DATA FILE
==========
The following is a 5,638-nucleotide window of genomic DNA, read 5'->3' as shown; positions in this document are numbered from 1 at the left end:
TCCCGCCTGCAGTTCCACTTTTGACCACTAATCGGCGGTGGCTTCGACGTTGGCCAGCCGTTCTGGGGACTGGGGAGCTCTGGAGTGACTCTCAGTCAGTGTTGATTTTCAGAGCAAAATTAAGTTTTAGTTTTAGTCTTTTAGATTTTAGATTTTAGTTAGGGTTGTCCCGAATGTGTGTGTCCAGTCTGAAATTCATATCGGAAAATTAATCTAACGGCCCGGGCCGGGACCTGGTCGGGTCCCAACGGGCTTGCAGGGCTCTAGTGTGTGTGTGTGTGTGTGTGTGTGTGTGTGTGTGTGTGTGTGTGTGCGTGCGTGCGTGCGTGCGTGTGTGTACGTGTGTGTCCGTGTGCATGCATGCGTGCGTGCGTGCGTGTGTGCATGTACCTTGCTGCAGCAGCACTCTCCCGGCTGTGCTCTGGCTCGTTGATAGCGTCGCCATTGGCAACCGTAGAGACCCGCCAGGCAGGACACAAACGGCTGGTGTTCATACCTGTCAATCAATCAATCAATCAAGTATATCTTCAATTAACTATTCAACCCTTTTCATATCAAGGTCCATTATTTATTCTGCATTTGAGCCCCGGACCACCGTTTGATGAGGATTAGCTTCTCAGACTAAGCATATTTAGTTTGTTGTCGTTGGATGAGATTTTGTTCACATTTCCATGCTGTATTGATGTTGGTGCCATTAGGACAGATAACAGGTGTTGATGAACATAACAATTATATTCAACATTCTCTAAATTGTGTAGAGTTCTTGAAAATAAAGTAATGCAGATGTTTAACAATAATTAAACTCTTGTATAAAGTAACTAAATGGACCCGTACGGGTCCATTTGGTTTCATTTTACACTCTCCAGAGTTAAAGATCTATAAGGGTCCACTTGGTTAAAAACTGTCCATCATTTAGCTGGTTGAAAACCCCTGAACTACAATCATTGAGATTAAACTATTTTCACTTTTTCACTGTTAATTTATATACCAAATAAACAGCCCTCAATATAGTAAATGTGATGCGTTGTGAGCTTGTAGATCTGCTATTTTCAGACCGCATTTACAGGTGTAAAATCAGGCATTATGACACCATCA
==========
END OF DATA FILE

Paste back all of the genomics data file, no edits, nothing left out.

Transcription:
The following is a 5,638-nucleotide window of genomic DNA, read 5'->3' as shown; positions in this document are numbered from 1 at the left end:
TCCCGCCTGCAGTTCCACTTTTGACCACTAATCGGCGGTGGCTTCGACGTTGGCCAGCCGTTCTGGGGACTGGGGAGCTCTGGAGTGACTCTCAGTCAGTGTTGATTTTCAGAGCAAAATTAAGTTTTAGTTTTAGTCTTTTAGATTTTAGATTTTAGTTAGGGTTGTCCCGAATGTGTGTGTCCAGTCTGAAATTCATATCGGAAAATTAATCTAACGGCCCGGGCCGGGACCTGGTCGGGTCCCAACGGGCTTGCAGGGCTCTAGTGTGTGTGTGTGTGTGTGTGTGTGTGTGTGTGTGTGTGTGTGTGTGCGTGCGTGCGTGCGTGCGTGTGTGTACGTGTGTGTCCGTGTGCATGCATGCGTGCGTGCGTGCGTGTGTGCATGTACCTTGCTGCAGCAGCACTCTCCCGGCTGTGCTCTGGCTCGTTGATAGCGTCGCCATTGGCAACCGTAGAGACCCGCCAGGCAGGACACAAACGGCTGGTGTTCATACCTGTCAATCAATCAATCAATCAAGTATATCTTCAATTAACTATTCAACCCTTTTCATATCAAGGTCCATTATTTATTCTGCATTTGAGCCCCGGACCACCGTTTGATGAGGATTAGCTTCTCAGACTAAGCATATTTAGTTTGTTGTCGTTGGATGAGATTTTGTTCACATTTCCATGCTGTATTGATGTTGGTGCCATTAGGACAGATAACAGGTGTTGATGAACATAACAATTATATTCAACATTCTCTAAATTGTGTAGAGTTCTTGAAAATAAAGTAATGCAGATGTTTAACAATAATTAAACTCTTGTATAAAGTAACTAAATGGACCCGTACGGGTCCATTTGGTTTCATTTTACACTCTCCAGAGTTAAAGATCTATAAGGGTCCACTTGGTTAAAAACTGTCCATCATTTAGCTGGTTGAAAACCCCTGAACTACAATCATTGAGATTAAACTATTTTCACTTTTTCACTGTTAATTTATATACCAAATAAACAGCCCTCAATATAGTAAATGTGATGCGTTGTGAGCTTGTAGATCTGCTATTTTCAGACCGCATTTACAGGTGTAAAATCAGGCATTATGACACCATCA